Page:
Are the FCC’s Broadband Deployment Maps a Fantasy?
December 13, 2018 | by Andrew Regitsky
The industry has had suspicions for a while that the maps depicting broadband deployment in the United States are simply not accurate. Under the current rules, every six months, broadband providers are required to file Form 477 with the FCC cataloging where they are providing broadband and at the speeds available. Many parties believe that the providers overstate the actual broadband speeds they provide, and the actual services are available in far fewer locations than claimed. Until now, the FCC has never tested the accuracy of the ISP-provided maps. But that is about to change.
In a December 7, 2018 News Release, the Commission announced that it has begun an investigation into whether one or more major carriers violated the Mobility Fund Phase II (MF-II) reverse auction’s mapping rules and submitted incorrect coverage maps. The agency notes that it has taken this action because its preliminary review of the 20,809,503 speed tests filed by ISPs in connection with the MF-II challenge process found significant violations of its rules. The next step in the auction process has been suspended pending the results of the investigation.
FCC Chairman Ajit Pai stated:
My top priority is bridging the digital divide and ensuring that Americans have access to digital opportunity regardless of where they live, and the FCC’s Mobility Fund Phase II program can play a key role in extending high-speed Internet access to rural areas across America...In order to reach those areas, it’s critical that we know where access is and where it is not. A preliminary review of speed test data submitted through the challenge process suggested significant violations of the Commission’s rules. That’s why I’ve ordered an investigation into these matters. We must ensure that the data is accurate before we can proceed. (FCC December 7, 2018 News Release).
According to the FCC’s website:
Mobility Fund Phase II (MF-II) will make up to $4.53 billion in support available over 10 years to primarily rural areas that lack unsubsidized 4G Long Term Evolution (LTE) service. MF-II is critically important to supporting mobile voice and broadband coverage, incentivizing the deployment of mobile wireless service through a reverse auction, and ensuring that 4G LTE service is preserved and advanced in those areas of the country that lack unsubsidized service.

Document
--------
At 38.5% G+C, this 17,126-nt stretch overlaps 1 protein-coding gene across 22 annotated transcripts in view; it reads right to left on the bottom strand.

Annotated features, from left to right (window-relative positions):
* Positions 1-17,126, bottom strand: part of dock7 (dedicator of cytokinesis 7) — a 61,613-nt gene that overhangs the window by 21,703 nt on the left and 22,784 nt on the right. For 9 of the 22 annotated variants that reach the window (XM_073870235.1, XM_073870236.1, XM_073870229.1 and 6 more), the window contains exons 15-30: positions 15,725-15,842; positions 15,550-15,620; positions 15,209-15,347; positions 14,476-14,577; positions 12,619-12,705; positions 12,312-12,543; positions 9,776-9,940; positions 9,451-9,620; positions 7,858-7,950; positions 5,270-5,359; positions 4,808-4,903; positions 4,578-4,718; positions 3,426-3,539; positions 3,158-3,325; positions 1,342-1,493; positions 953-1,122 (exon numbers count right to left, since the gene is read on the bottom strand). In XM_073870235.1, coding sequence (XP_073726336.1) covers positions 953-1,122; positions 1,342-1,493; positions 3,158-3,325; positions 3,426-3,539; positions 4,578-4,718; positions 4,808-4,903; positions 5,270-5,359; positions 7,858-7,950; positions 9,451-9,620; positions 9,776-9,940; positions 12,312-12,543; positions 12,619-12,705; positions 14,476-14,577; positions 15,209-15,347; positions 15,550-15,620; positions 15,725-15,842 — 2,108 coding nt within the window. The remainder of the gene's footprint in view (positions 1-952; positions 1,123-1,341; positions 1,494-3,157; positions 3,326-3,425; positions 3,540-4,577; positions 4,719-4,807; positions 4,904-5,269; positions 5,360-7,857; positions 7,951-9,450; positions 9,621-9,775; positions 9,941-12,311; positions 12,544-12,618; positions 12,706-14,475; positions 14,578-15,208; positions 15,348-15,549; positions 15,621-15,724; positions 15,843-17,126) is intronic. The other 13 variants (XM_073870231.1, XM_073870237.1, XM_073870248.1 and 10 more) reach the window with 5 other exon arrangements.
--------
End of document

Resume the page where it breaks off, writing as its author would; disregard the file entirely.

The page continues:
Under the challenge process framework established by the Commission in the MF-II Challenge Process Order, mobile providers were required to submit current, standardized coverage data on qualified 4G LTE service. These data will be used, in conjunction with subsidy data from the Universal Service Administrative Company(USAC), to establish the map of areas presumptively eligible for MF-II support (initial eligible areas map). Interested parties will have an opportunity to challenge an initial determination that an area is ineligible for MF-II support, and challenged providers will then have an opportunity to respond to challenges.
FCC Commissioner Brendan Carr fully supports the investigation:
Chairman Pai’s decision to launch this investigation has my full support...Earlier this year, I said I would monitor how the maps align with consumers’ real-world experiences. Now that the challenge process has closed, the data provided confirm that Chairman Pai has made the right call. Throughout this process, I heard from providers serving the Oklahoma panhandle and communities across rural America. I spent time in small towns and rural counties in Mississippi, Nebraska, Colorado, and other states and heard firsthand the challenges that many Americans face in getting a high-speed, 4G LTE connection. It’s more than a frustrating inconvenience. It limits access to economic opportunity, to a 21st century education, and to high-quality telehealth applications. That’s why it’s so important to ensure the data underlying our broadband maps are accurate. It is deeply concerning that FCC staff’s preliminary analysis of the challenge data shows that one or more major carriers potentially violated the Commission’s MF-II mapping rules and submitted incorrect maps. Today’s announcement aligns with concerns I shared with Chairman Pai, and I look forward to working with him and our able staff to complete this investigation. (Brendan Carr, December 7, 2018vi Statement).
The fact that the Republican FCC commissioners are favoring this investigation suggests that the volley of criticisms the Commission has faced over broadband maps has finally hit home. Moreover, the violations must be egregious for the FCC to turn on large ISPs so suddenly. It has been asserted for years that in many small cities and rural areas there is much less broadband availability than advertised. It is time the broadband claims of ISPs are put to the test.